The Practice of Being Present

Embrace your past, think about the future, but remember that now is the time to live.

The Practice of Being Present

Hello, my name is Samuel and I have a monkey mind.

That is, I have a tendency is to easily get distracted by one shiny thing after another.

It has been one of my many fatal flaws - my inability to focus. Actually, it's not that I can't focus, the challenge is staying focused.

Technology, while good, has allowed our attention to be easily snatched by what we hold in our hands.

Among the many distractions are:

  • Notifications on my phone from social media
  • Emails to deal with
  • Tasks and projects requiring my attention
  • Chats and messages from differerent individuals
  • Finding what to watch on Netflix or YouTube

Deleting apps is not enough. You will eventually have to deal with these 'necessary distractions' eventually.

How does one do that?

The Mindful Art of Being Present

I wrote earlier about Saying 'No' to infinite possibilities. The underlying principle is really twofold; saying No and then focusing on One Thing.

There is the other dimension of importance which is the act of being present.

Here's a great anecdote from The Last Dance, a documentary about Michael Jordan and the Chicago Bulls.

Mark Vancil, author of Rare Air, is quoted in an episode saying this:

Most people struggle to be present. Most people live in fear because they project the past. Michael’s a mystic. He was never anywhere else.

His gift was not that he could jump high, run fast, shoot a basketball; his gift was that he was completely present and that was the separator.

A big downfall of a lot of players who are otherwise gifted is thinking about failure. Michael didn’t allow what he couldn’t control to get inside his head.

He would say, ‘Why would I think about missing a shot I haven’t even taken yet?’

This is Jordan in his own words:

“When I got that ball, my thoughts were very positive. The crowd gets quiet, and the moment starts to become the moment for me. That’s what we’ve been trying to do…that’s part of that Zen Buddhism stuff.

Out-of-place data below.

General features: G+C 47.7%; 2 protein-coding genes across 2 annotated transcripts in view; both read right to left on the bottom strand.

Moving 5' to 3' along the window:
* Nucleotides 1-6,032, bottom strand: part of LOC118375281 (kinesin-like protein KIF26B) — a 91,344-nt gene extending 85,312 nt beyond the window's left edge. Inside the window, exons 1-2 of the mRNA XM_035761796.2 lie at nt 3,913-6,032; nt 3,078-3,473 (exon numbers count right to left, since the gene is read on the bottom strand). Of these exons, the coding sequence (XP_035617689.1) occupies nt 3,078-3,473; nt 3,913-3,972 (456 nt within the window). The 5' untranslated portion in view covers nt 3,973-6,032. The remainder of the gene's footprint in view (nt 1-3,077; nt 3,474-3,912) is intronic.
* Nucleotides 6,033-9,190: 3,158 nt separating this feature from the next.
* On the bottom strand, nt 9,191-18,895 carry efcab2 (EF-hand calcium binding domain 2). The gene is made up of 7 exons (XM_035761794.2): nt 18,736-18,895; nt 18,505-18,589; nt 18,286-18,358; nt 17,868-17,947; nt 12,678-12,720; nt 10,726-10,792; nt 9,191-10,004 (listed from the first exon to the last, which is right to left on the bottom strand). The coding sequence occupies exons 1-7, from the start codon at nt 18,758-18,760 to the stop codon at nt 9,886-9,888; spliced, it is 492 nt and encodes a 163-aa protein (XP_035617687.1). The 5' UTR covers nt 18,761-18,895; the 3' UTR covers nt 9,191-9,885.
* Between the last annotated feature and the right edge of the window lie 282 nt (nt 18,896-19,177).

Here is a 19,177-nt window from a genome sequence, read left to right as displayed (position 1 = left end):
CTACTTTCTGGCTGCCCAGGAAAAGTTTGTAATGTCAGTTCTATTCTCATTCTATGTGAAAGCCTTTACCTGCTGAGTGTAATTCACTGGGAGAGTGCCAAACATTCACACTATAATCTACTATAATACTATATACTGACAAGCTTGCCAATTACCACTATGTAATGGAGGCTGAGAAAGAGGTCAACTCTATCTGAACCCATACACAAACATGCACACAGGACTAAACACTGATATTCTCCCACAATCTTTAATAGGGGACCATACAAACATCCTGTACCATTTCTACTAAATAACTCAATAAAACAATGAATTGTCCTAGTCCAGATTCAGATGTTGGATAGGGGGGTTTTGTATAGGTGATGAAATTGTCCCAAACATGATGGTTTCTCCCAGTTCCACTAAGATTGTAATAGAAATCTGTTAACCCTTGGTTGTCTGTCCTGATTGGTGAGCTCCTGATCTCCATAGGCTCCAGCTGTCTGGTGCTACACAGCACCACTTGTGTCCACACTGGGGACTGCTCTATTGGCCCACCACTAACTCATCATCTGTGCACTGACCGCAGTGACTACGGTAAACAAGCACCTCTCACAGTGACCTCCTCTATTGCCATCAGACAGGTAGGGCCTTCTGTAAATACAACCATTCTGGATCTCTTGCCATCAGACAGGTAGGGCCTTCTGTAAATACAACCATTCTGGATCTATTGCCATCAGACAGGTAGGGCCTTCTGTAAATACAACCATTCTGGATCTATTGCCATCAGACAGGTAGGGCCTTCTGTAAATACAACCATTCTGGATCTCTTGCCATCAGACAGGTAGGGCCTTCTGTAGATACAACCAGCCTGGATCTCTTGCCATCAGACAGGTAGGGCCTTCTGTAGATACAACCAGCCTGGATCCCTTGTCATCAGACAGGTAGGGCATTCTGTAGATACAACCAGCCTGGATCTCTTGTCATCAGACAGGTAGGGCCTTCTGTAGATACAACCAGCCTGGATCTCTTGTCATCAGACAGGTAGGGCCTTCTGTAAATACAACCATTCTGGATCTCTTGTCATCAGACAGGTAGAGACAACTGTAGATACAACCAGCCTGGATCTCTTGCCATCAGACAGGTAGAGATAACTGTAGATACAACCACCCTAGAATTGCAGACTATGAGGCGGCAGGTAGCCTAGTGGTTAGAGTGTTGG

Once you get into the moment, you know when you are there. Things start to move slowly, you start to see the court very well. You start reading what the defense is trying to do.

I saw that moment. When I saw that moment and the opportunity to take advantage of it…I never doubted myself. I never doubted the whole game. We were hanging too close.”

This idea of being totally present, about being in the moment, becomes the key differentiator between average performers and world-class performers.

Are you past, present or future oriented?

The challenge for a monkey minded person is how to stay focused by being present. The boring answer is that the only way to get better is to practice.

My goal for myself really is to be the most present in doing not just my most meaningful work, but when I'm with people and my closest friends.

There's another way to help and I actually like what Darius Foroux wrote here about time perspectives.

Here's what he says about how time perspectives can impact our actions:

When we think about time, we usually think of the following states and how they impact our actions:

Past: When you’re focused on the past, you’re often paralyzed by what has happened to you. You either wish your life was like the “good old days” or you wish certain things didn’t happen. People who often ask “Why?” are overly focused on the past.

Present: When you’re primarily focused on the present, you either want instant gratification or enjoyment of what’s in front of you. No thought of the past or the future. “I only live today” is your motto.

Future: A future-oriented person is someone who eats healthy food, gets good grades in school, doesn’t smoke, drink, and is always working towards a future outcome.

In my own life, I found that I can tend to get too future oriented or at least think and imagine too much about outcomes without focusing on the present.

Reflecting on this principle about time perspectives, we cannot get too focused on past actions or future outcomes. There's a need to expend your energy on being focused at the present that gives the highest returns.

Ultimately, we all want to make the best use of our time. So no matter what you do, don’t wait for life to bring you joy, clarity, or purpose. Embrace your past, think about the future, but remember that now is the time to live. Yesterday is gone. Tomorrow is not here yet. So make today count.

- Darius Foroux

In order to be the most effective I can be, I have to be present-oriented.